From an evolutionary POV you can argue that it is all about preserving the gene pool. However, why do people sacrifice for for other creatures that are far from their gene pool.
Yes, behavior that would promote the representation of one's genes in subsequent generations would be selected for since said behavior helped to ensure the survival and reproduction of one's kin who share the genes leading to that kind of behavior.
Evolutionary changes in wetware, such as establishing altruism, can take a long time. What kind of societies did our ancestors live in when they evolved the innate emotional attachments to kin and inclinations to act altruistically for the benefit of their kin? Small tribes in which most members were related to each other, such that sacrificing yourself for a tribe member would very likely mean doing it for your kin -- or Plan B your sacrifice would ensure the survival of the tribe which would protect and provide for your immediate family and other kin.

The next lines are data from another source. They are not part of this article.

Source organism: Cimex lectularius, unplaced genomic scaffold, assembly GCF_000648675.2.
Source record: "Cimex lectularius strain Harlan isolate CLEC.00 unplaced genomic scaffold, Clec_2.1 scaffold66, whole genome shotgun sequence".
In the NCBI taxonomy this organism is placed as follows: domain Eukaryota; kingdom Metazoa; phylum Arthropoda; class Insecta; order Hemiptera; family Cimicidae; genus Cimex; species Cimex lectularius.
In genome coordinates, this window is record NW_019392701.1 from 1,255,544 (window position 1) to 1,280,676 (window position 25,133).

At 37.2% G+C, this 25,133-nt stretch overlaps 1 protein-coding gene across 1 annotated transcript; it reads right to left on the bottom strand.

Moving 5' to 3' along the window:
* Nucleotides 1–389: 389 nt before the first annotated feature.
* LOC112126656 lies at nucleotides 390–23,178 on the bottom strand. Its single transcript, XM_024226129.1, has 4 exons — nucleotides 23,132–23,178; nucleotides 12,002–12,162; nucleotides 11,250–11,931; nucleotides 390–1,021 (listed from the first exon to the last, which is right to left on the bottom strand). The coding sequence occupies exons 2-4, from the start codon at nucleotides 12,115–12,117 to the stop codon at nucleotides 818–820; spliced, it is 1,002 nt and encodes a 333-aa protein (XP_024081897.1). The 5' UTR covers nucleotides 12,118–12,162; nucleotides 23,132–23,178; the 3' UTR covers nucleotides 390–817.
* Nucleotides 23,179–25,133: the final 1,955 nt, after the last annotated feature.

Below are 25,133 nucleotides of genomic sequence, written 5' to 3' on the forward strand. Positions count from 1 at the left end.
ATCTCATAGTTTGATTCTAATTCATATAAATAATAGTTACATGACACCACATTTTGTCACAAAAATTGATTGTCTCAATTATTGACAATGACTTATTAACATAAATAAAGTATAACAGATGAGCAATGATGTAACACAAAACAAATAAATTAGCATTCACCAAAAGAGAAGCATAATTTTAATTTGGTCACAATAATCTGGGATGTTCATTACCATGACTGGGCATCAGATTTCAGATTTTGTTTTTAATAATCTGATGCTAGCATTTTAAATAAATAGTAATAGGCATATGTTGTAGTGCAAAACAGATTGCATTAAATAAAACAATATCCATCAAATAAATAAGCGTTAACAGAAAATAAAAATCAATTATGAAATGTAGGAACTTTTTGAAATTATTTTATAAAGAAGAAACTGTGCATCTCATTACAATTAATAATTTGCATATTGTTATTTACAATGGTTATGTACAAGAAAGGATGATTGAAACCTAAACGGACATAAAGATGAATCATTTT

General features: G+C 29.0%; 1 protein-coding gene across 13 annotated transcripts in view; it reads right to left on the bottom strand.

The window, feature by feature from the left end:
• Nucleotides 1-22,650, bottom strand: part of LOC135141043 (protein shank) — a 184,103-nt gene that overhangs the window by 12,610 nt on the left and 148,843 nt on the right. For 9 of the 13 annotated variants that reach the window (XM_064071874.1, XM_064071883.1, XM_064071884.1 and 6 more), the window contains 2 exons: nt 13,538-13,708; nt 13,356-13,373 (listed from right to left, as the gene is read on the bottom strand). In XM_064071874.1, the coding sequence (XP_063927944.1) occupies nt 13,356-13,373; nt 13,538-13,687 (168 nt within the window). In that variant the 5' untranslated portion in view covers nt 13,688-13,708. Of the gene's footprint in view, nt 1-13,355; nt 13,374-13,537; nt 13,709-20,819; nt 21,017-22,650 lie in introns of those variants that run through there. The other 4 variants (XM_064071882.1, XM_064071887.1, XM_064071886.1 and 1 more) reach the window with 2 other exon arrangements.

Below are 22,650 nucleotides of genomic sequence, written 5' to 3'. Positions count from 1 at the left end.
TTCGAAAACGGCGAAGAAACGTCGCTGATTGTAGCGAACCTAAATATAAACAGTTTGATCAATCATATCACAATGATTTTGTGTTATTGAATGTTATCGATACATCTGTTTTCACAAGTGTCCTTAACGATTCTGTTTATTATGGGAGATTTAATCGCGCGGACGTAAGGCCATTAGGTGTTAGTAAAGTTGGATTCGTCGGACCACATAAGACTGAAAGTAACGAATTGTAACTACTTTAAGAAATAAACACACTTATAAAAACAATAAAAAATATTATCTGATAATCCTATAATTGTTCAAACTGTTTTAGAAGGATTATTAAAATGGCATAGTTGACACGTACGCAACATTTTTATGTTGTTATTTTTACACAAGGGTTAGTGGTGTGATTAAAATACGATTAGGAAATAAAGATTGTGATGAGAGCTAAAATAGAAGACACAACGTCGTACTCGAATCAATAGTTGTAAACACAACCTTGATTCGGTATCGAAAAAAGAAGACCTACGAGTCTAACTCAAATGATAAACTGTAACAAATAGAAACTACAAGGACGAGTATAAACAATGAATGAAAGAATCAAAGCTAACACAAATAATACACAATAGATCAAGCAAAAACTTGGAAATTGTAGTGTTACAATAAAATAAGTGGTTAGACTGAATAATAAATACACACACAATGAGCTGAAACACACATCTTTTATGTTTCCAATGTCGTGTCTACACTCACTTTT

The social environment in which those emotions, attitudes, and inclinations evolved was very different from our present social environment, but those emotions, attitudes, and inclinations are still a part of us. So our response to the changing social environment has been to adapt what we feel to the new environment. That involves extending our sense of altruistic obligation to many whom we do not share kinship with, even though those "instincts" had originally evolved on the basis of kinship.
So a soldier sacrificing himself to save his "brothers" (not just "buddies" as you try to trivialize their close relationship) is the application of his inbred altruistic "instincts" to protect his kin, but with a very extended sense of "kinship". One which may make no logical sense in terms of actual sharing of genes, but then such acts of altruism are very rarely performed logically.